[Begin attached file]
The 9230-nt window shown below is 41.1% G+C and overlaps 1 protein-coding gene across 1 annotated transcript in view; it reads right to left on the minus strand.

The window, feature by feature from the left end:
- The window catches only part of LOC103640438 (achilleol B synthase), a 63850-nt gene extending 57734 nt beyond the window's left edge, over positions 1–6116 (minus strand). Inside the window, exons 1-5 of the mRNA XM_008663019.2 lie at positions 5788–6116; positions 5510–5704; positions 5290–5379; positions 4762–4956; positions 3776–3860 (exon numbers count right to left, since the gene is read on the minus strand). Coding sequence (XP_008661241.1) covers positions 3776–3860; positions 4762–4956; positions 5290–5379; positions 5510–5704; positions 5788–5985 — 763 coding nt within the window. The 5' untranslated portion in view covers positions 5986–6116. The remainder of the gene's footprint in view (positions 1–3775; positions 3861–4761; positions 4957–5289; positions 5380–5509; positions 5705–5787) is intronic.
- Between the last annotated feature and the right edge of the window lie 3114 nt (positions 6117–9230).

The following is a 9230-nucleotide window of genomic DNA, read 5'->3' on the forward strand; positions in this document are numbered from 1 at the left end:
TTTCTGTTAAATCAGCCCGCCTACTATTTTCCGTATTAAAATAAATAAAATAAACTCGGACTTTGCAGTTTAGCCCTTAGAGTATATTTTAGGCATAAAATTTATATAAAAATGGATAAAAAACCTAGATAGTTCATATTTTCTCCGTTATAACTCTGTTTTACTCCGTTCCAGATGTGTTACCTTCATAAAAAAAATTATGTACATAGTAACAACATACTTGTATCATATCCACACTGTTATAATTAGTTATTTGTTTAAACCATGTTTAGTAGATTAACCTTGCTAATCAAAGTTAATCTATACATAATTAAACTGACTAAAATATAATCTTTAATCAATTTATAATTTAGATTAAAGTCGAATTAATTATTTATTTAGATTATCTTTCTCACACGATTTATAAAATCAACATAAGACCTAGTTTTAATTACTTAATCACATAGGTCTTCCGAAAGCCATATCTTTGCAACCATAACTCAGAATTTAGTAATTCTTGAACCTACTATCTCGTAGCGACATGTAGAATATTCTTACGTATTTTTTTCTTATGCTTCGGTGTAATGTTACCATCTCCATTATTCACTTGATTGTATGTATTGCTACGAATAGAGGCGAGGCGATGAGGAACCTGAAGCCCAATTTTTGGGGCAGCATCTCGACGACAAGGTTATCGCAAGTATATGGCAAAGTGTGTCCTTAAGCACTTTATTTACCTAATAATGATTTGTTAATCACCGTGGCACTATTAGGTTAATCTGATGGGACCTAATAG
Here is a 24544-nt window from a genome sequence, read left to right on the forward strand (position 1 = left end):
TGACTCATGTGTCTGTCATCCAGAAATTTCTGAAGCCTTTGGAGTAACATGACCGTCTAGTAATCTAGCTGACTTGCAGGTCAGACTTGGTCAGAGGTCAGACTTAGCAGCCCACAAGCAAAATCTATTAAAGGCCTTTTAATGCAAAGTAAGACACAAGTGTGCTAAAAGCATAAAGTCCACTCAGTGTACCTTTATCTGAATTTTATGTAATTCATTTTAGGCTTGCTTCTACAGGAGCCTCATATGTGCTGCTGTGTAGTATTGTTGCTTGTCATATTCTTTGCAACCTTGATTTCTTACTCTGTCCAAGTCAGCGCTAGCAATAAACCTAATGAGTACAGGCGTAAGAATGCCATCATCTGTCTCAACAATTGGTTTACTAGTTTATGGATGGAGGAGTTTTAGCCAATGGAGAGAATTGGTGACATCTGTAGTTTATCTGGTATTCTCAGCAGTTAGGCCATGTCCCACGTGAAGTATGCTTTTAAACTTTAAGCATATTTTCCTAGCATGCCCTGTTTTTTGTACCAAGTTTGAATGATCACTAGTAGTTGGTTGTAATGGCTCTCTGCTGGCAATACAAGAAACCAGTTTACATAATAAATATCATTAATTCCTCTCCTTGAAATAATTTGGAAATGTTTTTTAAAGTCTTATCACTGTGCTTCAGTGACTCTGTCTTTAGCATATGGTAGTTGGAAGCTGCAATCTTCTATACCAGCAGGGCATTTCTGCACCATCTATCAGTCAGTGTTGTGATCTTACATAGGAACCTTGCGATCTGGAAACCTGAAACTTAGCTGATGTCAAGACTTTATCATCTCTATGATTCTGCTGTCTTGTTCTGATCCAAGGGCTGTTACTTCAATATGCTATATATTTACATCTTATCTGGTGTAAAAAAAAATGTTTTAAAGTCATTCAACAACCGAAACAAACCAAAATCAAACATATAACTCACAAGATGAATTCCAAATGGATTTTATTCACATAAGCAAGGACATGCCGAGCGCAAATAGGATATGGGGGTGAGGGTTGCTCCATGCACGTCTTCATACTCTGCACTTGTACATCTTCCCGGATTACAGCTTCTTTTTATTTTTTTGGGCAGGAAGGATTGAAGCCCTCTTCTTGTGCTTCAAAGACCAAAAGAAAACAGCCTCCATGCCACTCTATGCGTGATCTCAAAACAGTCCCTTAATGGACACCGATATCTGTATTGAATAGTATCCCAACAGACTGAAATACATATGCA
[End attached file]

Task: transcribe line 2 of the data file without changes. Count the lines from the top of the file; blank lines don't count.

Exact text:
The window, feature by feature from the left end: